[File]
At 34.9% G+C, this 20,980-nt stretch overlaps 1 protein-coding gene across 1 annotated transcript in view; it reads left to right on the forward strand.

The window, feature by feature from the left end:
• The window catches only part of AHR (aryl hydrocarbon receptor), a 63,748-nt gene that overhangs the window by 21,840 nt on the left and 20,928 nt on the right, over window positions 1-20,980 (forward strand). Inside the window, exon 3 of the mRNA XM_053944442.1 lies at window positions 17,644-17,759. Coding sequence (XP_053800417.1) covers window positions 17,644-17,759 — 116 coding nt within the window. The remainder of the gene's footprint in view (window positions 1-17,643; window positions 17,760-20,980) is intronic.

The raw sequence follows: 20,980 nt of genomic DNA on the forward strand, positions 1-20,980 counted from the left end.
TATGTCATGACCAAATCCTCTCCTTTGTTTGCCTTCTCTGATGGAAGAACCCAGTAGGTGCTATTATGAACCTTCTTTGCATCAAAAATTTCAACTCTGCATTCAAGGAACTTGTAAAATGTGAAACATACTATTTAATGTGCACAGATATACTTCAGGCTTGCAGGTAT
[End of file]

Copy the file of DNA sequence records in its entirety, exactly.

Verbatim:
At 34.9% G+C, this 20,980-nt stretch overlaps 1 protein-coding gene across 1 annotated transcript in view; it reads left to right on the forward strand.

The window, feature by feature from the left end:
• The window catches only part of AHR (aryl hydrocarbon receptor), a 63,748-nt gene that overhangs the window by 21,840 nt on the left and 20,928 nt on the right, over window positions 1-20,980 (forward strand). Inside the window, exon 3 of the mRNA XM_053944442.1 lies at window positions 17,644-17,759. Coding sequence (XP_053800417.1) covers window positions 17,644-17,759 — 116 coding nt within the window. The remainder of the gene's footprint in view (window positions 1-17,643; window positions 17,760-20,980) is intronic.

The raw sequence follows: 20,980 nt of genomic DNA on the forward strand, positions 1-20,980 counted from the left end.
TATGTCATGACCAAATCCTCTCCTTTGTTTGCCTTCTCTGATGGAAGAACCCAGTAGGTGCTATTATGAACCTTCTTTGCATCAAAAATTTCAACTCTGCATTCAAGGAACTTGTAAAATGTGAAACATACTATTTAATGTGCACAGATATACTTCAGGCTTGCAGGTAT